The Leafminers of Pecan
The leafminers discussed here all belong in the Order of insects containing the moths and butterflies, i.e., the Lepidoptera. It should be noted that there are also some species of flies (Diptera), beetles (Coleoptera), and wasps (Hymenoptera) that are leafminers—but not on pecan. If there is a resource to be exploited, there will generally be several species trying to do just that, as evidenced by the four leafminer species feeding on pecan foliage.
The leafminers of pecan are generally minor pests causing negligible damage unless they reach outbreak populations. When such populations are reached, leaf damage can be substantial. Factors leading to outbreak populations are not exactly known. In some cases, the application of broad-spectrum insecticides likely wipes out the leafminers’ natural enemies—parasitic wasps—allowing the leafminer populations to flare by outpacing the return growth and development of the killed-off parasitic wasps. In some cases, outbreaks of leafminers are not associated with any known insecticide application. Environmental constraints likely led to favorable conditions for leafminers allowing them to flourish. Luckily for us, a leafminer outbreak this year does not build up a population that leads to a guaranteed outbreak next year.
As concerns the biology of leafminers, they have four distinct life stages: egg, larva, pupa, and adult—same as all the other moth species in this Order of insects. Payne et al. (1971) stated that the pecan serpentine leafminer lays eggs on the upper surface of the pecan leaf. The resulting larvae hatch by eating through the bottom of the egg, going directly into the leaf. It is not reported if the other three species have similar egg-laying habits. In fact, very little is reported on the bionomics of the leafminers attacking pecan. These larvae ‘mine’ the leaf, staying within it and leaving visible evidence of where feeding has occurred.
Payne et al. (1974) documented the characteristics of mines made by each of the four species attacking pecan, thus allowing quick identification of the species in question. After feeding within the pecan leaf, the mature serpentine leafminer larva leaves the leaf to pupate in cocoons attached to debris on the ground. Adults emerge from cocoons in about a week during the growing season, but it is the pupal stage that overwinters. For the pecan serpentine leafminers, there are four generations each season, from June to early November, across the southeastern United States.
As its name implies, the pecan serpentine leafminer (S. juglandifoliella) leaves behind narrow mines within the leaf that can wind around and may follow leaf veins and the midrib but generally avoids crossing over them. In contrast, feeding by the upper surface blotch leafminer (C. caryaefoliella) leaves irregularly shaped mines that look like, as suspected, blotches on the upper surface of leaves. This blotch is visible when the upper surface of the leaf is viewed but generally not when the lower surface is viewed. The blotches often appear as light or dark brown blisters on the upper surface of the leaves. This leafminer pupates within the blotch, and oftentimes, the pupal case can be seen protruding from the leaf.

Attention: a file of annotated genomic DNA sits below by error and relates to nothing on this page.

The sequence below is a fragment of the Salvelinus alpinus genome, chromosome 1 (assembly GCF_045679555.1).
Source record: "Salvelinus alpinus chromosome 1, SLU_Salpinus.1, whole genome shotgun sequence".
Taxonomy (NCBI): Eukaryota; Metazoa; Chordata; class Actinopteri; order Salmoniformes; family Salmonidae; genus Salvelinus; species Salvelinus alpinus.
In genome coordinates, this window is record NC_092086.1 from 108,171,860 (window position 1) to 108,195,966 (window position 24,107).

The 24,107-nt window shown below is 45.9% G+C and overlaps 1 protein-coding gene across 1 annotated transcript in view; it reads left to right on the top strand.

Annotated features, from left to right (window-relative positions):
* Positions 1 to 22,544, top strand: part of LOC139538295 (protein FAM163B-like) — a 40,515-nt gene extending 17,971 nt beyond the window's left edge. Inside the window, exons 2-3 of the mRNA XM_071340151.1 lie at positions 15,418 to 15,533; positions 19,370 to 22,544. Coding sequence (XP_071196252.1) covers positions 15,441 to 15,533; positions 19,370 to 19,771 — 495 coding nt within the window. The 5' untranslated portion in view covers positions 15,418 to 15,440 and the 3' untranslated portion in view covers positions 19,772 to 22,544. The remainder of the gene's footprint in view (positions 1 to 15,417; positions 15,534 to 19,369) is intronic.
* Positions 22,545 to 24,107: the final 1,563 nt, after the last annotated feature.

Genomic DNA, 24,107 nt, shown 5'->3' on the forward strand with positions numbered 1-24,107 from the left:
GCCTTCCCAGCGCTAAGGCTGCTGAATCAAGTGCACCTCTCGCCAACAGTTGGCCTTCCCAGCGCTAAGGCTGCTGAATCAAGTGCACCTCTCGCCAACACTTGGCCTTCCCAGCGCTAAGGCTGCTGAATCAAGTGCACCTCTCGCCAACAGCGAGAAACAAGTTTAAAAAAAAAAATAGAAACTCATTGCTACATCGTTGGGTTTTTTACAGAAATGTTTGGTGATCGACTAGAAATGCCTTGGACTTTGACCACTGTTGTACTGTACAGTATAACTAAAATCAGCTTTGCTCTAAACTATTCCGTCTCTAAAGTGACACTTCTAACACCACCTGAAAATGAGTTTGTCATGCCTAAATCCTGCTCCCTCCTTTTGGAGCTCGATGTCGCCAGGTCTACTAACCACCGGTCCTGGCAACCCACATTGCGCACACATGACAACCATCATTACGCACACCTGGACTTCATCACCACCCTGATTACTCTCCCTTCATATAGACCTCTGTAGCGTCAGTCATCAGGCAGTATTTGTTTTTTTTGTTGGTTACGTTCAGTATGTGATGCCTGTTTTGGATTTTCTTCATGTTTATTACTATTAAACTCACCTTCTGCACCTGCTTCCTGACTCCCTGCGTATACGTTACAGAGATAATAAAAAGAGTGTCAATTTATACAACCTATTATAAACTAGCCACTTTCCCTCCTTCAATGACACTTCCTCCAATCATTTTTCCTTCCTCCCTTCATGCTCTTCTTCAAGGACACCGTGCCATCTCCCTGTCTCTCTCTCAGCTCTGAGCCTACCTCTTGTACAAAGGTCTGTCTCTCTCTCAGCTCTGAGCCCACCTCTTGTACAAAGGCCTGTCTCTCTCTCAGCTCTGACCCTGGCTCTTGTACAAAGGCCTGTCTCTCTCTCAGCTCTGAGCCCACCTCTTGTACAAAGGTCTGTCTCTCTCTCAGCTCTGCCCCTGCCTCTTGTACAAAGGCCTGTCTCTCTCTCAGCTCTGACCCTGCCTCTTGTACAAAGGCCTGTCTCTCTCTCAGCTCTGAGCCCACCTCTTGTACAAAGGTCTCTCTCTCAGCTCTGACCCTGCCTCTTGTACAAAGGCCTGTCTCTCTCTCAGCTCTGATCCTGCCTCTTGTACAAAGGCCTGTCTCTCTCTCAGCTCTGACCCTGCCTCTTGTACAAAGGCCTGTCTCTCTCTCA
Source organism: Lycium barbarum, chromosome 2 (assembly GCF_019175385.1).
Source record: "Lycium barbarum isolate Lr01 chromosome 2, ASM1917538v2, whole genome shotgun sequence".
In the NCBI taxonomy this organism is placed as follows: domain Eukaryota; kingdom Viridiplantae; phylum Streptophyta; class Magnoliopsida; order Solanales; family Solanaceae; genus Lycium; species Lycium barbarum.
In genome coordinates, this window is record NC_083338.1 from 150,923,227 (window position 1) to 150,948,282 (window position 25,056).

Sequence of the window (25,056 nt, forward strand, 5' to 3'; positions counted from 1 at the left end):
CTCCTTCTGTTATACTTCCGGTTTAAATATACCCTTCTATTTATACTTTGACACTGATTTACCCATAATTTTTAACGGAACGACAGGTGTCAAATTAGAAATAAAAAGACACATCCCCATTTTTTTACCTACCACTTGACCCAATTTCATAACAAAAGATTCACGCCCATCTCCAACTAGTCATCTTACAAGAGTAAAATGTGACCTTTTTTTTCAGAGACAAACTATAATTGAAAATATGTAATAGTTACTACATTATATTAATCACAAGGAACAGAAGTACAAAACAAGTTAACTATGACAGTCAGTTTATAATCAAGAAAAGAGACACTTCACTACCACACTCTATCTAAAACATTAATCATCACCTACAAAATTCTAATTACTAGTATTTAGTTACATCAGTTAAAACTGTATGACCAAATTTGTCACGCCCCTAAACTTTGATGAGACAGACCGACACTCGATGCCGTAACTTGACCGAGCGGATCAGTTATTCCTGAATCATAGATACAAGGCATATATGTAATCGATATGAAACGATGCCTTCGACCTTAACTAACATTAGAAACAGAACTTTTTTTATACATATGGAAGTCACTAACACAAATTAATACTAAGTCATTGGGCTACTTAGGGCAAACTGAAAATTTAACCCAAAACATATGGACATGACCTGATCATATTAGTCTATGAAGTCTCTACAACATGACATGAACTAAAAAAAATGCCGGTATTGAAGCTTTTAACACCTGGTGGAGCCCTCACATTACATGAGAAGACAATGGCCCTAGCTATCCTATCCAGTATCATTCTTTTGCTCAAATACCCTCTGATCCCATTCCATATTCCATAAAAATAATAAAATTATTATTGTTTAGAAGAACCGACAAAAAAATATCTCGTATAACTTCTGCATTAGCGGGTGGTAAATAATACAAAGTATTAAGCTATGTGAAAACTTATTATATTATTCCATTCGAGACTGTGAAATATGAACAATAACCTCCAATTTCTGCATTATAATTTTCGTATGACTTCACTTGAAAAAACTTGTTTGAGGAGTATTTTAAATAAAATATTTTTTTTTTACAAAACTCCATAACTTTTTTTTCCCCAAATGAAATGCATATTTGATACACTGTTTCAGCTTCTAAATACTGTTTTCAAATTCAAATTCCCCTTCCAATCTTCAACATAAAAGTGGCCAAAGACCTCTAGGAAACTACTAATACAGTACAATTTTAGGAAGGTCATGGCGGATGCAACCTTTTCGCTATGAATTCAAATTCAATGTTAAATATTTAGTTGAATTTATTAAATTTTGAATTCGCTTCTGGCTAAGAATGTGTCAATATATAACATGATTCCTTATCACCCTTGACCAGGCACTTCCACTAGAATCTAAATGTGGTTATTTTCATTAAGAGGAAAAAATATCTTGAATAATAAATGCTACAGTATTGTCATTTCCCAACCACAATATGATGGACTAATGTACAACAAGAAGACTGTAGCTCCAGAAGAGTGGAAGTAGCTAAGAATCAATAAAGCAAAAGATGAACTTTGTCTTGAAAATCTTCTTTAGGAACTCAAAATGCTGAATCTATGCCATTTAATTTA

And of course, if we have an upper surface blotch leafminer, you can be sure we have a lower surface blotch leafminer (C. caryaealbella). The blotches formed by this insect are irregular and will be found on the lower leaf surface (although the upper leaf surface may be discolored right above the damage).
The last leafminer, C. lucifluella, also creates transparent blotch mines; however, these mines are visible on both the lower and upper leaf surfaces. Leaf blotches infested with C. lucifluella will eventually leave a hole through the leaf as if a hole punch had been used. The hole in the leaf is formed by the larva when it chews through the upper and lower leaf surfaces to create a case in which the larva will pupate. This leaf case, which is free from the leaf, may even be carried by the larva away from the blotch where it was cut to be fastened with silk onto a leaf or twig.
Several species of parasitic wasps attack the leafminers and generally keep them in check. I was once told that an almost sure way to flare leafminers was to use an insect growth regulator (IGR). The IGRs can be quite detrimental to natural enemies, and this was the likely mechanism for how IGRs were said to flare leafminers. With this in mind, remember that the level of natural control taking place in your orchards is higher than you will ever know. However, there is a definite need for pest management when economic thresholds are exceeded, and there are numerous efficacious products for almost all situations.
When leafminer control is warranted, the insecticidal chemistries that are efficacious against pecan nut casebearer, hickory shuckworm, and pecan budmoth will also be efficacious against the leafminers. Previous research showed that sampling leaves to determine when leafminers begin to pupate was successful at forecasting when adult leafminers would emerge and a single application of an efficacious insecticide would control the next generation of leafminers (Heyerdahl and Dutcher 1985).
Four species of leafminers attack pecan foliage. Characteristic feeding patterns on pecan foliage allow for the identification of each species. Outbreaks of leafminers on pecan tend to be rare but can occur. If control is needed, efficacious insecticidal chemistries for use against pecan nut casebearer, hickory shuckworm, and pecan budmoth will also control leafminers.